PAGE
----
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A City of Murals
A City of Murals

A City of Murals

While the city of Memphis has struggled in recent years with abandonment and economic problems, one of the bright spots has been an explosion of public art. Old, drab walls have been replaced by bright and colorful murals, many of them telling the city’s story, celebrating its African-American history and heritage, or bearing uplifting slogans.

Most recently, the Bickford neighborhood north of the Greenlaw Addition has seen an explosion of beautiful murals along the length of North Second Street. This neighborhood was known as “Bear Water” to its African-American residents for reasons that have been lost to the ravages of time, although as recently as 2014 a black bear was seen in rural Shelby County, so it is possible that bears were seen in the area, or on the river islands nearby. In addition to the murals, the area now features a walking and biking trail, and the new Grind City Brewery, which also features attractive Memphis-themed artwork on its perch overlooking the Wolf River Harbor.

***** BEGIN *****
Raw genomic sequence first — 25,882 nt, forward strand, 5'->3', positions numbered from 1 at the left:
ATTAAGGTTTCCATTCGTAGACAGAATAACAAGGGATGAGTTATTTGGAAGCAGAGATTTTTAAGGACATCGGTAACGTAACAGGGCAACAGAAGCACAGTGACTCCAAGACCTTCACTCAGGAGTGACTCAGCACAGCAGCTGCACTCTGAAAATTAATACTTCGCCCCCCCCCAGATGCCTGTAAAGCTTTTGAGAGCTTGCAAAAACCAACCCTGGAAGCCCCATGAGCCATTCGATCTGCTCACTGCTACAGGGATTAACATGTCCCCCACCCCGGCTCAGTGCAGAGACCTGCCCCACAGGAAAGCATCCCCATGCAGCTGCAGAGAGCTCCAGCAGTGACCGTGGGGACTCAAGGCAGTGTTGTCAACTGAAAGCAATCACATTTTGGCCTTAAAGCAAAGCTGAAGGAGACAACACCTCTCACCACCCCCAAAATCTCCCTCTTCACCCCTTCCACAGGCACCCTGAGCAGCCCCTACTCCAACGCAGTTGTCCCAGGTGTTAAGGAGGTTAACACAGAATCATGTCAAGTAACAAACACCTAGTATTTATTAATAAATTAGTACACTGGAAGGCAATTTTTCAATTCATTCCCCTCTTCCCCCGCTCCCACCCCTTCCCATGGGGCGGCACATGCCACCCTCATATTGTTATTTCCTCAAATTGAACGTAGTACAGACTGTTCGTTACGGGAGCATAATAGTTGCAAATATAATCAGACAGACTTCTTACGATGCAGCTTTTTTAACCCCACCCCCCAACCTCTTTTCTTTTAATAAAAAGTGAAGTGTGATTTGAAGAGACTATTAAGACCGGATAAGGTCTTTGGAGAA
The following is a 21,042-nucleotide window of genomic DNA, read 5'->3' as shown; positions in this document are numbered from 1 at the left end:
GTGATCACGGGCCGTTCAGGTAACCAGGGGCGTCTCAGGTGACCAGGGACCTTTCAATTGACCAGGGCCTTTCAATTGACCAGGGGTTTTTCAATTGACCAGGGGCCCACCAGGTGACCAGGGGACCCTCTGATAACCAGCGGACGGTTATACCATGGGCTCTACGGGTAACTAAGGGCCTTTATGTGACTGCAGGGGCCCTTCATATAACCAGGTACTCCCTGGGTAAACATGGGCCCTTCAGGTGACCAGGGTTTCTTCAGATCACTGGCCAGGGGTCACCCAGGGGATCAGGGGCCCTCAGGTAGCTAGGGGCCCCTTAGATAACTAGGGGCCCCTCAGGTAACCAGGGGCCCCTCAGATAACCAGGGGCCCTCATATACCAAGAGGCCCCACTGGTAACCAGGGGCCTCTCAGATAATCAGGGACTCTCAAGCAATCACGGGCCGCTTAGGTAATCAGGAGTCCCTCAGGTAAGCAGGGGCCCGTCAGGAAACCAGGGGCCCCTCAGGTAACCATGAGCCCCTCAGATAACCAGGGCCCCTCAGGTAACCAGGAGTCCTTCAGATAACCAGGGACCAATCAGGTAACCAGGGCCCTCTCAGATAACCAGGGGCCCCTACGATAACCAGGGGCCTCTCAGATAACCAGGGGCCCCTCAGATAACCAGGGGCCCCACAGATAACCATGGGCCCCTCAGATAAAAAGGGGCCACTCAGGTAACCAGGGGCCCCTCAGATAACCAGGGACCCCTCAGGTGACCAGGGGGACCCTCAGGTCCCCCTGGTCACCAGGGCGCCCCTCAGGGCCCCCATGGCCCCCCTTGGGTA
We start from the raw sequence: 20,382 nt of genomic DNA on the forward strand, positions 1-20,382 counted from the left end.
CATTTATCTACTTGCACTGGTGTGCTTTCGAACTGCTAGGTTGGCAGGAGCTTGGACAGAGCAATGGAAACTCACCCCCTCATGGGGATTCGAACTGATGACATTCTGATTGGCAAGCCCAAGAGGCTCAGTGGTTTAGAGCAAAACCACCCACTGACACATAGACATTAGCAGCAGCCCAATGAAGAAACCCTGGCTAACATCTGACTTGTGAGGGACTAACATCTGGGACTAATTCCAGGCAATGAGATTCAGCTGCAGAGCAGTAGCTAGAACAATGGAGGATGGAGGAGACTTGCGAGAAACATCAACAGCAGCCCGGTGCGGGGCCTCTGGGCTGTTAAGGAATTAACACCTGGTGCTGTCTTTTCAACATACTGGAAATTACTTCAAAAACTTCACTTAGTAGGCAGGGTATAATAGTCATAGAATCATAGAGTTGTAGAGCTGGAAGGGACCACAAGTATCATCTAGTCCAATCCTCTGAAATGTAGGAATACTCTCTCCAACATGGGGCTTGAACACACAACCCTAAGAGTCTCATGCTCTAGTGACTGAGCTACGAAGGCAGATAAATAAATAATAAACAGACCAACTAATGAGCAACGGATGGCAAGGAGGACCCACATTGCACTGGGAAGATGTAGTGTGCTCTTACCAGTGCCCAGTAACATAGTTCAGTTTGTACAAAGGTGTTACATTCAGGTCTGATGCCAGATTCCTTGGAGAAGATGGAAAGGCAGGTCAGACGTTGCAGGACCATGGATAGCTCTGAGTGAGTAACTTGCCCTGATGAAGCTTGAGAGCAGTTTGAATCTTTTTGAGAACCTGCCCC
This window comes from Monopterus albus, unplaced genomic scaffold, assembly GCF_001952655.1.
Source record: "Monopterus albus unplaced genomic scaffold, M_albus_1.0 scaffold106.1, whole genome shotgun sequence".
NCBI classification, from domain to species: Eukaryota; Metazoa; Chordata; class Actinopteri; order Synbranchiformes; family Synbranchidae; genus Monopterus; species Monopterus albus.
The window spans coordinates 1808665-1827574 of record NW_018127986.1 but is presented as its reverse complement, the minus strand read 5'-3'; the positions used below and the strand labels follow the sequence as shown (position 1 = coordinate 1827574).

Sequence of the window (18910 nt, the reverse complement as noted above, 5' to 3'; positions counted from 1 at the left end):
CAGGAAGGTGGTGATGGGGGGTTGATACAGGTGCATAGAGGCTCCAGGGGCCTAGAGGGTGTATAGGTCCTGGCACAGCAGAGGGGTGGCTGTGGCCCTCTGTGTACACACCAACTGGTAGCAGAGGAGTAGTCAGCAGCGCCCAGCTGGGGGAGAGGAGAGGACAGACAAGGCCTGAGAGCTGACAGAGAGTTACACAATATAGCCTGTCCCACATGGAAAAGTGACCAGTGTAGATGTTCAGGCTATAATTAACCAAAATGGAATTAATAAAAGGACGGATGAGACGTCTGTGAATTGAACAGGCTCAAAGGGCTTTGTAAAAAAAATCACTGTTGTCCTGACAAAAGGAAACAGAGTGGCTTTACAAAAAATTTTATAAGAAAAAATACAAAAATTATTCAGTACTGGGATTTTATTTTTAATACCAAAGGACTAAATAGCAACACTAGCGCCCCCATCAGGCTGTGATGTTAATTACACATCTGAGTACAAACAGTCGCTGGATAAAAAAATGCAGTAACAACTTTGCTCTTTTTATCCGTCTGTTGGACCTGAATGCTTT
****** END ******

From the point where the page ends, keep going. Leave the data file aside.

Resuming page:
More murals have appeared near Booker T. Washington High School in South Memphis too, celebrating the Clay Street School and Kortrecht High School, predecessor schools to BTW, and Lucie Campbell, a pioneer gospel singer in Memphis. Particularly beautiful and expressive of the Memphis ethos is the slogan “Keep On Going Through Hard Times” at the bottom of the installation.

While some public artwork in Memphis has been controversial in the past, the current effort seems to have artists familiar with the neighborhoods to create works that express the feelings of area residents rather than to have outsiders come into the community to paint. The resulting works are worth a visit.

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